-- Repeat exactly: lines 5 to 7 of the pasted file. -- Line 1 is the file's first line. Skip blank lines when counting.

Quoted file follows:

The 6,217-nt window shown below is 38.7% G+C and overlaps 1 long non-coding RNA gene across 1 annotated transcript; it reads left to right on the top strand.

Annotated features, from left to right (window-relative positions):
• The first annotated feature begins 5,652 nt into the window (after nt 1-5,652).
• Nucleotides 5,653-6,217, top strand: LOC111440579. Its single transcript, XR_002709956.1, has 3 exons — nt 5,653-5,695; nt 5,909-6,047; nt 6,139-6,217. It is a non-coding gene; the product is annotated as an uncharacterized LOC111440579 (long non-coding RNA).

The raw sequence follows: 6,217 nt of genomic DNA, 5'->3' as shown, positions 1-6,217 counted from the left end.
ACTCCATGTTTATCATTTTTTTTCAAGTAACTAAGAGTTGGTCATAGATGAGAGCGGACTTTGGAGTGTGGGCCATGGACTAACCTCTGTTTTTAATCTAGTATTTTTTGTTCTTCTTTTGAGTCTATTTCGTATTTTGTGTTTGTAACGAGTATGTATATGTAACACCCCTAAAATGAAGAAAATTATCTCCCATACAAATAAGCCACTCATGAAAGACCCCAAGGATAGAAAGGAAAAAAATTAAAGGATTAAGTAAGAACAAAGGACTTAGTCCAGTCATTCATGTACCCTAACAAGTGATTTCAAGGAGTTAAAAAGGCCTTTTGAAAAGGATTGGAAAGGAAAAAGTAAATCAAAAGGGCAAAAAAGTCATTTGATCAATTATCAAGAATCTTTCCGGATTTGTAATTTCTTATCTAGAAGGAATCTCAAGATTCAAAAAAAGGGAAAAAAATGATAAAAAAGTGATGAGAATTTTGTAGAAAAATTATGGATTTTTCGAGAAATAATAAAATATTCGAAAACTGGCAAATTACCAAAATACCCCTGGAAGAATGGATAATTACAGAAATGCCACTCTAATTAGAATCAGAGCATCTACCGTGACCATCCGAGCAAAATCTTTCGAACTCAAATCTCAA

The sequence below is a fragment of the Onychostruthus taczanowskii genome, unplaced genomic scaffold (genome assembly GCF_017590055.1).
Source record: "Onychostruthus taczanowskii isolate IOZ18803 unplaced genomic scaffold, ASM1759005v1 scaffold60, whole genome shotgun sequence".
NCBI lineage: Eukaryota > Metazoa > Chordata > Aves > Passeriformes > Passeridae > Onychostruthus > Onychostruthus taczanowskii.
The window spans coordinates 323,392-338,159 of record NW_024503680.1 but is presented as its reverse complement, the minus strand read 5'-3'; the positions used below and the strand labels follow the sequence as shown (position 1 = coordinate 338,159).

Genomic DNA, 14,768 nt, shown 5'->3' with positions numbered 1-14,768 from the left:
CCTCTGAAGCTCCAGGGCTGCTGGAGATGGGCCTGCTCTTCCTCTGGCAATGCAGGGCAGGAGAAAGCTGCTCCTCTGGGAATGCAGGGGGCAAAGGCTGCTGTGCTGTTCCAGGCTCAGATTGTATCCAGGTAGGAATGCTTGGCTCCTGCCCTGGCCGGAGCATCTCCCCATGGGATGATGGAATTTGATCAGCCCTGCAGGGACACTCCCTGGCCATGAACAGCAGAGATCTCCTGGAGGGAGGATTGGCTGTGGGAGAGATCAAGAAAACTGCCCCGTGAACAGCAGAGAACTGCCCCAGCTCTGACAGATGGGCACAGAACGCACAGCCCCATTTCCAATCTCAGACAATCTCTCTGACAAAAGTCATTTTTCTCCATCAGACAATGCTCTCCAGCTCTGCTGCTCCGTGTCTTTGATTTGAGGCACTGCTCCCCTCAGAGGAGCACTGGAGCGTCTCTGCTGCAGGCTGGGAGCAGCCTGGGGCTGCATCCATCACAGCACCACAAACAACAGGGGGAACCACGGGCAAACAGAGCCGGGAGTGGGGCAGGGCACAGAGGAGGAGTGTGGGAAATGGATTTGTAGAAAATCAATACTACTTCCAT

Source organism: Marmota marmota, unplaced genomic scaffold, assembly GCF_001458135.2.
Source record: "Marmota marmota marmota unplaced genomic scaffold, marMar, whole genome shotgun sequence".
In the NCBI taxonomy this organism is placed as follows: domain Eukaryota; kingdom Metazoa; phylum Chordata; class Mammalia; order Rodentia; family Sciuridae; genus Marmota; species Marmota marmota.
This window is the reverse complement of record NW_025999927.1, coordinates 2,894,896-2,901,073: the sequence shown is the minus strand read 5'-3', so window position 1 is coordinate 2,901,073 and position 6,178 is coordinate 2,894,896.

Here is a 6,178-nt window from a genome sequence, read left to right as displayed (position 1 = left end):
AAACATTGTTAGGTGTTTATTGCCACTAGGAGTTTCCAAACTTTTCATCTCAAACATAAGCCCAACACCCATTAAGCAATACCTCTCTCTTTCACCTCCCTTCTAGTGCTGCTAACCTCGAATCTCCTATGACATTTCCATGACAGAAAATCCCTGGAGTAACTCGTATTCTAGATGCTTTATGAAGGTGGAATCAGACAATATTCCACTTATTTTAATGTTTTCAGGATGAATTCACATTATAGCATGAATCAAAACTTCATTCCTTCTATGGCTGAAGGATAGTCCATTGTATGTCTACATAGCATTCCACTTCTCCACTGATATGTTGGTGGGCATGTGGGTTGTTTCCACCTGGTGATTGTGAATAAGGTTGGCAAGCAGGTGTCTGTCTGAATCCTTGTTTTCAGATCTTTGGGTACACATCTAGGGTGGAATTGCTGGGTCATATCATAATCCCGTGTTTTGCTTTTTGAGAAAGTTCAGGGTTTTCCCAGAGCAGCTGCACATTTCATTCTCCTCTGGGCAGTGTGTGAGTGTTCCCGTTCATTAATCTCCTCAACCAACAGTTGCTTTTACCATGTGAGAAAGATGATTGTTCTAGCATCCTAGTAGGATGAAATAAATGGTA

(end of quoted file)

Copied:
The raw sequence follows: 6,217 nt of genomic DNA, 5'->3' as shown, positions 1-6,217 counted from the left end.
ACTCCATGTTTATCATTTTTTTTCAAGTAACTAAGAGTTGGTCATAGATGAGAGCGGACTTTGGAGTGTGGGCCATGGACTAACCTCTGTTTTTAATCTAGTATTTTTTGTTCTTCTTTTGAGTCTATTTCGTATTTTGTGTTTGTAACGAGTATGTATATGTAACACCCCTAAAATGAAGAAAATTATCTCCCATACAAATAAGCCACTCATGAAAGACCCCAAGGATAGAAAGGAAAAAAATTAAAGGATTAAGTAAGAACAAAGGACTTAGTCCAGTCATTCATGTACCCTAACAAGTGATTTCAAGGAGTTAAAAAGGCCTTTTGAAAAGGATTGGAAAGGAAAAAGTAAATCAAAAGGGCAAAAAAGTCATTTGATCAATTATCAAGAATCTTTCCGGATTTGTAATTTCTTATCTAGAAGGAATCTCAAGATTCAAAAAAAGGGAAAAAAATGATAAAAAAGTGATGAGAATTTTGTAGAAAAATTATGGATTTTTCGAGAAATAATAAAATATTCGAAAACTGGCAAATTACCAAAATACCCCTGGAAGAATGGATAATTACAGAAATGCCACTCTAATTAGAATCAGAGCATCTACCGTGACCATCCGAGCAAAATCTTTCGAACTCAAATCTCAA

The sequence below is a fragment of the Onychostruthus taczanowskii genome, unplaced genomic scaffold (genome assembly GCF_017590055.1).